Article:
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28.4 Types of schemes defined by properties of rings

In this section we study what properties of rings allow one to define local properties of schemes.

Definition 28.4.1. Let $P$ be a property of rings. We say that $P$ is local if the following hold:

  1. For any ring $R$, and any $f \in R$ we have $P(R) \Rightarrow P(R_ f)$.

  2. For any ring $R$, and $f_ i \in R$ such that $(f_1, \ldots , f_ n) = R$ then $\forall i, P(R_{f_ i}) \Rightarrow P(R)$.

Definition 28.4.2. Let $P$ be a property of rings. Let $X$ be a scheme. We say $X$ is locally $P$ if for any $x \in X$ there exists an affine open neighbourhood $U$ of $x$ in $X$ such that $\mathcal{O}_ X(U)$ has property $P$.

This is only a good notion if the property is local. Even if $P$ is a local property we will not automatically use this definition to say that a scheme is “locally $P$” unless we also explicitly state the definition elsewhere.

Lemma 28.4.3. Let $X$ be a scheme. Let $P$ be a local property of rings. The following are equivalent:

  1. The scheme $X$ is locally $P$.

  2. For every affine open $U \subset X$ the property $P(\mathcal{O}_ X(U))$ holds.

  3. There exists an affine open covering $X = \bigcup U_ i$ such that each $\mathcal{O}_ X(U_ i)$ satisfies $P$.

  4. There exists an open covering $X = \bigcup X_ j$ such that each open subscheme $X_ j$ is locally $P$.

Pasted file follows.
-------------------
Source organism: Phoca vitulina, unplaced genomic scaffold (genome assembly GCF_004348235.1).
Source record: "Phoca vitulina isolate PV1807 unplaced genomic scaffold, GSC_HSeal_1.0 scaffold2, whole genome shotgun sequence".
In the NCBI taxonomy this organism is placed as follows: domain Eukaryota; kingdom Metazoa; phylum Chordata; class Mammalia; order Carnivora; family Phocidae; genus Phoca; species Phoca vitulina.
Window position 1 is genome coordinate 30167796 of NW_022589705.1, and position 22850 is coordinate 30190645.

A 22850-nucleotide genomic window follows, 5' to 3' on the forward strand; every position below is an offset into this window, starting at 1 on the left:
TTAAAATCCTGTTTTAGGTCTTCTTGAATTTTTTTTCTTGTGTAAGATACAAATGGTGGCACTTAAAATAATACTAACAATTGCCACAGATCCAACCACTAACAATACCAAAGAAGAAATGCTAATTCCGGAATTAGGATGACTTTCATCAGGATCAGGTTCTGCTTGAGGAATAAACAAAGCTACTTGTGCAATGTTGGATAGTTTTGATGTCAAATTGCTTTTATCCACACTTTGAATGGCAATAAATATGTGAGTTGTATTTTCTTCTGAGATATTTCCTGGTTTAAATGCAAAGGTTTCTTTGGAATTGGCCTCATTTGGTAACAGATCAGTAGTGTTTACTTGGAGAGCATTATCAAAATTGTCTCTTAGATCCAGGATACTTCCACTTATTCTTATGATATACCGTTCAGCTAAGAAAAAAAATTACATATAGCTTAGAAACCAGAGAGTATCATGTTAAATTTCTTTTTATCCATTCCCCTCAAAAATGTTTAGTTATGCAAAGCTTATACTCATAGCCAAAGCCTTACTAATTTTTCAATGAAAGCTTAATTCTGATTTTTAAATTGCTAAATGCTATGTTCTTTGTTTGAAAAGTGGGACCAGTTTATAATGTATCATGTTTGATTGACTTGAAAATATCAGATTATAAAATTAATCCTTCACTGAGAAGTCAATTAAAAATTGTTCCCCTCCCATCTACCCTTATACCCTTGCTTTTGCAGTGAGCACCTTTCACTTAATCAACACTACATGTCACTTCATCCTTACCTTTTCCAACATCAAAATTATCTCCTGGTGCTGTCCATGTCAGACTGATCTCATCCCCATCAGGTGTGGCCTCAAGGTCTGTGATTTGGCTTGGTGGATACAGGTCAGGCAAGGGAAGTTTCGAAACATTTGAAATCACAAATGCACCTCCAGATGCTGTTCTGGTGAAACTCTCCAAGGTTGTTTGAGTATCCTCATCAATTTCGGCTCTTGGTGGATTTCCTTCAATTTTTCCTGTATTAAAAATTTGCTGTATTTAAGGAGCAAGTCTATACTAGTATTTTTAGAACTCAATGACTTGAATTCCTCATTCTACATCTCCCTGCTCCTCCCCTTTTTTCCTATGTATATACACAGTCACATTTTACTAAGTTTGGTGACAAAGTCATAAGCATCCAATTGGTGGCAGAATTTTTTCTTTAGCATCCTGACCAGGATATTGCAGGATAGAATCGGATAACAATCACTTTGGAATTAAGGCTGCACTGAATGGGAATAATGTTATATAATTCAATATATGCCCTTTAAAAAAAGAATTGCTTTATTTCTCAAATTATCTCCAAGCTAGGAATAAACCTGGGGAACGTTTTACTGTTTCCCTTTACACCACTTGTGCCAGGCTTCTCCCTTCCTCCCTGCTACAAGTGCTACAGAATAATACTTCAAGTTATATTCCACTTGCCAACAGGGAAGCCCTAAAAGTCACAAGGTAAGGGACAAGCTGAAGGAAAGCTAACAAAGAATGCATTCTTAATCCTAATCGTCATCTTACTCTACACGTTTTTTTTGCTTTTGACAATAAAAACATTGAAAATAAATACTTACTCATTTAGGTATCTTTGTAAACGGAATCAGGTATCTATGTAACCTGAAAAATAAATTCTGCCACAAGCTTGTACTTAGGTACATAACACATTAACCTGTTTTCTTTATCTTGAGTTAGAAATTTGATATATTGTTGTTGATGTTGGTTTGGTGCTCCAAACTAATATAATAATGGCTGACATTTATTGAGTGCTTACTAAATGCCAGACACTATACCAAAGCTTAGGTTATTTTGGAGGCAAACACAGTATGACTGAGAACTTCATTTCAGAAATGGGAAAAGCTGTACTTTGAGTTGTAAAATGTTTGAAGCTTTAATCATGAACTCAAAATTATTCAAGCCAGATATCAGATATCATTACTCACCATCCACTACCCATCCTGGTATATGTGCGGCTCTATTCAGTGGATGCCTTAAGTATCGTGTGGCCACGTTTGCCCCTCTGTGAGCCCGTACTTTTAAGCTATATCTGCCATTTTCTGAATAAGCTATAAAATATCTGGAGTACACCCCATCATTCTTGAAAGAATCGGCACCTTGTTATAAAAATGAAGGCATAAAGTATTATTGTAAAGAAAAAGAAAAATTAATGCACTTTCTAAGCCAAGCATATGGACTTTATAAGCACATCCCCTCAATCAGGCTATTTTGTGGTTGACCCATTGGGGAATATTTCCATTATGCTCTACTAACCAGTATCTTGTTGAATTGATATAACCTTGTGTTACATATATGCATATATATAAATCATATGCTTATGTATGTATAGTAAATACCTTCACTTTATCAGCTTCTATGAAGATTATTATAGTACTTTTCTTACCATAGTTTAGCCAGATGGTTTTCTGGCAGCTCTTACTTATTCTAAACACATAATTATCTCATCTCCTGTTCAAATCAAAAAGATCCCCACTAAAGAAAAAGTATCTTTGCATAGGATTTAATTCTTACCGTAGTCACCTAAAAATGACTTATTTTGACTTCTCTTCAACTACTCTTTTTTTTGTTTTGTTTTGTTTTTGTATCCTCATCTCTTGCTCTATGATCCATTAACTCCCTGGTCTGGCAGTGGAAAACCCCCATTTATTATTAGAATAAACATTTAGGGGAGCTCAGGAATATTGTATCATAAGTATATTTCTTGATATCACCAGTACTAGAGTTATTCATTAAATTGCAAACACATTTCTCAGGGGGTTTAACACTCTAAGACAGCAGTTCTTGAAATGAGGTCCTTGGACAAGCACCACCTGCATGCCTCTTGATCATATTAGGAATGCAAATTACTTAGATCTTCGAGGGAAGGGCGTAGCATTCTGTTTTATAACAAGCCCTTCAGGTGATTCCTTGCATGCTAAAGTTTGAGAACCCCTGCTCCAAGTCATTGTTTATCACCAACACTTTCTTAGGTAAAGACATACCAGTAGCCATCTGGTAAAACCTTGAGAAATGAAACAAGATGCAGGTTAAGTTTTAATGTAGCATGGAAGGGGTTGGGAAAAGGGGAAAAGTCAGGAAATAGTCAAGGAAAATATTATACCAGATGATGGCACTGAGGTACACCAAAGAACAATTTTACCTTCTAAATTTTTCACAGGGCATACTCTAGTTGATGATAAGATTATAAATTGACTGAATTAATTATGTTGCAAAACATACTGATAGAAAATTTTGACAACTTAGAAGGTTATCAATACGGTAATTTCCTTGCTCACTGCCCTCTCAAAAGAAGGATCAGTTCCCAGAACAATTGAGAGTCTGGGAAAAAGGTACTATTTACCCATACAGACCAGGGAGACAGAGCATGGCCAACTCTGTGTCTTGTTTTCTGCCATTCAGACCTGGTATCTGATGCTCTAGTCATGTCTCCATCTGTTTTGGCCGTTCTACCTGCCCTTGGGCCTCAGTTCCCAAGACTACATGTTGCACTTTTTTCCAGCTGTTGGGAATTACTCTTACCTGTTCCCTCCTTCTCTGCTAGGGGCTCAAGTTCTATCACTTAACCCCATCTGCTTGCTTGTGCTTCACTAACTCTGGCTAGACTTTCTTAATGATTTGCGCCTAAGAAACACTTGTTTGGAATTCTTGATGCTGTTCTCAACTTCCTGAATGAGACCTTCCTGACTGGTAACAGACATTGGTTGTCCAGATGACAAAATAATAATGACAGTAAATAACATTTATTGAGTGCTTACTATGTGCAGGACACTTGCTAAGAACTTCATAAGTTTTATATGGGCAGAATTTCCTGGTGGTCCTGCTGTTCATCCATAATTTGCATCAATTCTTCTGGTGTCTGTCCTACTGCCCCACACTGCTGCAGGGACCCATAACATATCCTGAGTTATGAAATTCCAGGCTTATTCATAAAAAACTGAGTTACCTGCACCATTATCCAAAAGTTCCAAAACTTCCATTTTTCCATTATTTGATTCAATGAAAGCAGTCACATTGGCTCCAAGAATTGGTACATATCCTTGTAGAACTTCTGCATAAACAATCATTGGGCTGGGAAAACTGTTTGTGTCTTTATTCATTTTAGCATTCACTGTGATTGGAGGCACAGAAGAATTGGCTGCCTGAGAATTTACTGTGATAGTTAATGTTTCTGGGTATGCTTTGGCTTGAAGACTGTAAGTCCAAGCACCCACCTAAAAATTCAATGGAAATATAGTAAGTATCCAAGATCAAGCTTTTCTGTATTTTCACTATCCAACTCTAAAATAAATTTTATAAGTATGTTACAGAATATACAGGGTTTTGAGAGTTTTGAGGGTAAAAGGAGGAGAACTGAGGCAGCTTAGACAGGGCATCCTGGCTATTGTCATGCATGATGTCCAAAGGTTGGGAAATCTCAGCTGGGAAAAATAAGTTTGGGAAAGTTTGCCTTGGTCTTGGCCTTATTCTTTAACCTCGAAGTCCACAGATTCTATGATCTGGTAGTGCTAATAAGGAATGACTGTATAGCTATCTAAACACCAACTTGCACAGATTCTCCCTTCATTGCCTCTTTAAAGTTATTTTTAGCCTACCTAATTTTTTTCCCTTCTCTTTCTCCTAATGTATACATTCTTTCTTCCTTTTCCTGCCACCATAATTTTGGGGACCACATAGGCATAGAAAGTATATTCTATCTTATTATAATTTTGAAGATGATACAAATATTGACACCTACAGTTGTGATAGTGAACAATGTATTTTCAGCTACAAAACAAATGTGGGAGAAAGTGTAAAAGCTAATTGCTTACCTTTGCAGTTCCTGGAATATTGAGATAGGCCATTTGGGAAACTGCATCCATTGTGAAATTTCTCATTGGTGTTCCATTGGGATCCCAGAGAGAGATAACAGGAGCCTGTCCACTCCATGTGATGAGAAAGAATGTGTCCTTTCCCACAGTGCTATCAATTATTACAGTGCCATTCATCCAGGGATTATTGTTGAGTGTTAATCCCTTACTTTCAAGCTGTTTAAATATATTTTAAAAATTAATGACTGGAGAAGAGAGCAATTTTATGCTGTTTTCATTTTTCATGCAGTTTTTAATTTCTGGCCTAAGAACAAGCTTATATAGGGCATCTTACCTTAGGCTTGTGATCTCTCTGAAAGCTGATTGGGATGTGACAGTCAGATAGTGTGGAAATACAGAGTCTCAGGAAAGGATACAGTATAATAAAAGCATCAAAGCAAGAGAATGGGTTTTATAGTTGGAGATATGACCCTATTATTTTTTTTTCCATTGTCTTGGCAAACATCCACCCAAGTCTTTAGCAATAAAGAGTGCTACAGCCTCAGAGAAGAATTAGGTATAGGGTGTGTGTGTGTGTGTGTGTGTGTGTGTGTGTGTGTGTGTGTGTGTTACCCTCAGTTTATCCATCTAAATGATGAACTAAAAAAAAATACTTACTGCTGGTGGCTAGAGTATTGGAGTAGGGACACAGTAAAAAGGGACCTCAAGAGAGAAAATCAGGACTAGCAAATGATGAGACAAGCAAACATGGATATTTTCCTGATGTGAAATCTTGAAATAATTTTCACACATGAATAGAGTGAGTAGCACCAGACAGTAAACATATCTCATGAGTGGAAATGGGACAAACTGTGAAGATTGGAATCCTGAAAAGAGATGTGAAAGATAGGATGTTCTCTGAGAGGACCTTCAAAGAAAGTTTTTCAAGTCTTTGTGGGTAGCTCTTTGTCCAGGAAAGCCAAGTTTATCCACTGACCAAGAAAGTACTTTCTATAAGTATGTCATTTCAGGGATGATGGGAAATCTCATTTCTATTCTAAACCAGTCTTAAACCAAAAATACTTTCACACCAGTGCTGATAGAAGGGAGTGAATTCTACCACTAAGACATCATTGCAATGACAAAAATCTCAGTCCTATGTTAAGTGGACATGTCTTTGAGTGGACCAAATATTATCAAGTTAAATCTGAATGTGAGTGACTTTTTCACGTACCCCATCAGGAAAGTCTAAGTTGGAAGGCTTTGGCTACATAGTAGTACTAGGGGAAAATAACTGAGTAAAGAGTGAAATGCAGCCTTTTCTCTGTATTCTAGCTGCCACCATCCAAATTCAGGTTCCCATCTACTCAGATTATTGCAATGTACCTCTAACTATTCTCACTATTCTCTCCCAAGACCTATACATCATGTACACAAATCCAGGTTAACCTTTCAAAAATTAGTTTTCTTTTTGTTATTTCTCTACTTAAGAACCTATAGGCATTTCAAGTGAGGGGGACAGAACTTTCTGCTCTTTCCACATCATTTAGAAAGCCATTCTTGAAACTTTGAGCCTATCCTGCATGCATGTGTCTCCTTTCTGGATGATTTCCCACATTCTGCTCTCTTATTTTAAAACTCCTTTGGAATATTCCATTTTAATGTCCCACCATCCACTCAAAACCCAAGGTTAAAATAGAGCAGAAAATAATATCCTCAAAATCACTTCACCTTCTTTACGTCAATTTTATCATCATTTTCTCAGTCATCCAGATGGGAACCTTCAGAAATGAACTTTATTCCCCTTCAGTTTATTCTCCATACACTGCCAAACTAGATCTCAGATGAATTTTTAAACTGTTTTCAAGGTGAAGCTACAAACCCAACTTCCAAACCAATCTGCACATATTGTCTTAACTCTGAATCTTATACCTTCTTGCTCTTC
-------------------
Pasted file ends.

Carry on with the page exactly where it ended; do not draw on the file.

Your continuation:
Moreover, if $X$ is locally $P$ then every open subscheme is locally $P$.

Proof. Of course (1) $\Leftrightarrow $ (3) and (2) $\Rightarrow $ (1). If (3) $\Rightarrow $ (2), then the final statement of the lemma holds and it follows easily that (4) is also equivalent to (1). Thus we show (3) $\Rightarrow $ (2).

Let $X = \bigcup U_ i$ be an affine open covering, say $U_ i = \mathop{\mathrm{Spec}}(R_ i)$. Assume $P(R_ i)$. Let $\mathop{\mathrm{Spec}}(R) = U \subset X$ be an arbitrary affine open. By Schemes, Lemma 26.11.6 there exists a standard covering of $U = \mathop{\mathrm{Spec}}(R)$ by standard opens $D(f_ j)$ such that each ring $R_{f_ j}$ is a principal localization of one of the rings $R_ i$. By Definition 28.4.1 (1) we get $P(R_{f_ j})$. Whereupon $P(R)$ by Definition 28.4.1 (2). $\square$

Here is a sample application.

Lemma 28.4.4. Let $X$ be a scheme. Then $X$ is reduced if and only if $X$ is “locally reduced” in the sense of Definition 28.4.2.

Proof. This is clear from Lemma 28.3.2. $\square$

Lemma 28.4.5. The following properties of a ring $R$ are local.

  1. (Cohen-Macaulay.) The ring $R$ is Noetherian and CM, see Algebra, Definition 10.104.6.

  2. (Regular.) The ring $R$ is Noetherian and regular, see Algebra, Definition 10.110.7.

  3. (Absolutely Noetherian.) The ring $R$ is of finite type over $Z$.

  4. Add more here as needed.1

Proof. Omitted. $\square$

[1] But we only list those properties here which we have not already dealt with separately somewhere else.

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